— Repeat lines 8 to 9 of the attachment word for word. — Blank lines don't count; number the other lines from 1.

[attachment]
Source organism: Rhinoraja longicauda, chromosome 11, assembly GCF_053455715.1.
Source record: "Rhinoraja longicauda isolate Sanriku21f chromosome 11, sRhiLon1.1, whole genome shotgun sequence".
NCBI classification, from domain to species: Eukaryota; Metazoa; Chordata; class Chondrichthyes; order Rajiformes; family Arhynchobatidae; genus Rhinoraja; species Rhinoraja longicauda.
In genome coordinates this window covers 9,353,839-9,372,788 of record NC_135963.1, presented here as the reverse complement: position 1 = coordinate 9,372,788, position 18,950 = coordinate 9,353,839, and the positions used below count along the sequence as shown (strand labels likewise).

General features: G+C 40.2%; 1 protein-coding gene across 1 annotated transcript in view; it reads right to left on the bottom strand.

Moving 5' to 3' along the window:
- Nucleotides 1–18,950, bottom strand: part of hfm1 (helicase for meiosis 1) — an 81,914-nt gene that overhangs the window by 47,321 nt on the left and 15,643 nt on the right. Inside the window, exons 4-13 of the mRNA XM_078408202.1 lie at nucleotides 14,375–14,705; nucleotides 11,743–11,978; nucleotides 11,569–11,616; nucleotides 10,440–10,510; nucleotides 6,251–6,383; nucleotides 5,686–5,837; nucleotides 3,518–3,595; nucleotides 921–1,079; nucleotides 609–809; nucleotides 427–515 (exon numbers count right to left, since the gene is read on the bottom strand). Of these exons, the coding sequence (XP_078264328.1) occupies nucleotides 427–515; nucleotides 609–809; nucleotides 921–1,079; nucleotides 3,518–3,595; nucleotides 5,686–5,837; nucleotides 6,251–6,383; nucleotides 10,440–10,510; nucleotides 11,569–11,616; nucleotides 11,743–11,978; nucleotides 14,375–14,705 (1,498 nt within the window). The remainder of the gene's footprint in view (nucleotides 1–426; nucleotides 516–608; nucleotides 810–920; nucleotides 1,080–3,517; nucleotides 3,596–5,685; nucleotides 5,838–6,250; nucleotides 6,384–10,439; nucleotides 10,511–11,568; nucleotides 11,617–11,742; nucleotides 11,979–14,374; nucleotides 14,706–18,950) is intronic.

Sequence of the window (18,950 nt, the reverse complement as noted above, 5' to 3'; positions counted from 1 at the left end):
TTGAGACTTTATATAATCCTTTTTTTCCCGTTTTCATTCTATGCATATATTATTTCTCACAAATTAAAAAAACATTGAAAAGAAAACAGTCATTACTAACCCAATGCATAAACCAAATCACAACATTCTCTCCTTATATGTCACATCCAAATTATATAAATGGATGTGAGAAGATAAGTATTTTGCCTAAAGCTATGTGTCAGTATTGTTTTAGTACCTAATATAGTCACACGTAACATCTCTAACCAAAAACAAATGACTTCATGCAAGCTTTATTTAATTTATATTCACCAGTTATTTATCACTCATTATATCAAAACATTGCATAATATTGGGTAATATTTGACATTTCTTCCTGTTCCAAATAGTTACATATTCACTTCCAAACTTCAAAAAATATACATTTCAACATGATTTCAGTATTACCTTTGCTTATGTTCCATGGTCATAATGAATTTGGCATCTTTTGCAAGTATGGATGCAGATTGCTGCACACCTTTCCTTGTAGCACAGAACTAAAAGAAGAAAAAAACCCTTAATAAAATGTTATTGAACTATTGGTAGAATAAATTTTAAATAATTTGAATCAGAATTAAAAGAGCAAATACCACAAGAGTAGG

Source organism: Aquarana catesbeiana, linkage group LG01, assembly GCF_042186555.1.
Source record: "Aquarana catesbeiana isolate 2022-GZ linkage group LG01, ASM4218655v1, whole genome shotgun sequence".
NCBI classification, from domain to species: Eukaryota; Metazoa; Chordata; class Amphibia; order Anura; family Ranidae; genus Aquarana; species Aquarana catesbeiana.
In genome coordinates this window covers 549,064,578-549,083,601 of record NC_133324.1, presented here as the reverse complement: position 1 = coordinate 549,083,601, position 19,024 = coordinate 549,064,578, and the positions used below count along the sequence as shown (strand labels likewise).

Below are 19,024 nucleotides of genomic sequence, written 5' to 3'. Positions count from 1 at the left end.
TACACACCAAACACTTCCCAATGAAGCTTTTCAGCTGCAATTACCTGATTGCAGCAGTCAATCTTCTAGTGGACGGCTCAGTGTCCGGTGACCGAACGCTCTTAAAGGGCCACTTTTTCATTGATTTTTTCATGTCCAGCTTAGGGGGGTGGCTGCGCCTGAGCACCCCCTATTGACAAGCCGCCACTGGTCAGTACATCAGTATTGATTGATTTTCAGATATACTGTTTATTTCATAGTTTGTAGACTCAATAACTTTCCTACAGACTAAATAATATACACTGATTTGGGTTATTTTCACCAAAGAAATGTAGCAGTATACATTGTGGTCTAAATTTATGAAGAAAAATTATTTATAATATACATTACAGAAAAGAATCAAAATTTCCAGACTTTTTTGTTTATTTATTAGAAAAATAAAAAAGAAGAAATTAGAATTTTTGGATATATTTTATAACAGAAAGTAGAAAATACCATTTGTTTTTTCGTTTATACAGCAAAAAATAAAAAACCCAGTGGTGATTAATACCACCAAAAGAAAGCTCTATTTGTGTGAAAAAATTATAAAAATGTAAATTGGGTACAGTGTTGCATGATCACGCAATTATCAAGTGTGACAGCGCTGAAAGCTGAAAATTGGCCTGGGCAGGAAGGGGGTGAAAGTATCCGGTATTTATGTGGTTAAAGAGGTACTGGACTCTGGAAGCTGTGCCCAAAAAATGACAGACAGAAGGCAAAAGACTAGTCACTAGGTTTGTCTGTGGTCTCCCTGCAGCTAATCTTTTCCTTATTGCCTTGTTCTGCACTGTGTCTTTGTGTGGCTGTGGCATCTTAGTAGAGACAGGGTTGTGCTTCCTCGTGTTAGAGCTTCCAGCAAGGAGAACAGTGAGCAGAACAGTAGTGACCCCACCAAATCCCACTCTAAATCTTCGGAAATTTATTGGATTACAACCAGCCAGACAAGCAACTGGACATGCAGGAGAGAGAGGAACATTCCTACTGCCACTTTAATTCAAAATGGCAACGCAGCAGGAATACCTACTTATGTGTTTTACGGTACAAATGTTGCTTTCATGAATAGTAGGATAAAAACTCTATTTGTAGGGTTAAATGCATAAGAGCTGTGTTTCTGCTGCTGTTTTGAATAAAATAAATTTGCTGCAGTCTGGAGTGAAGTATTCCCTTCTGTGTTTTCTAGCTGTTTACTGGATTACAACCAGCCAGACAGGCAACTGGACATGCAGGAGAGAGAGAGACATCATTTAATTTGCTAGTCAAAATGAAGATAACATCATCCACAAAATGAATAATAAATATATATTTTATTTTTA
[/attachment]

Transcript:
Sequence of the window (18,950 nt, the reverse complement as noted above, 5' to 3'; positions counted from 1 at the left end):
TTGAGACTTTATATAATCCTTTTTTTCCCGTTTTCATTCTATGCATATATTATTTCTCACAAATTAAAAAAACATTGAAAAGAAAACAGTCATTACTAACCCAATGCATAAACCAAATCACAACATTCTCTCCTTATATGTCACATCCAAATTATATAAATGGATGTGAGAAGATAAGTATTTTGCCTAAAGCTATGTGTCAGTATTGTTTTAGTACCTAATATAGTCACACGTAACATCTCTAACCAAAAACAAATGACTTCATGCAAGCTTTATTTAATTTATATTCACCAGTTATTTATCACTCATTATATCAAAACATTGCATAATATTGGGTAATATTTGACATTTCTTCCTGTTCCAAATAGTTACATATTCACTTCCAAACTTCAAAAAATATACATTTCAACATGATTTCAGTATTACCTTTGCTTATGTTCCATGGTCATAATGAATTTGGCATCTTTTGCAAGTATGGATGCAGATTGCTGCACACCTTTCCTTGTAGCACAGAACTAAAAGAAGAAAAAAACCCTTAATAAAATGTTATTGAACTATTGGTAGAATAAATTTTAAATAATTTGAATCAGAATTAAAAGAGCAAATACCACAAGAGTAGG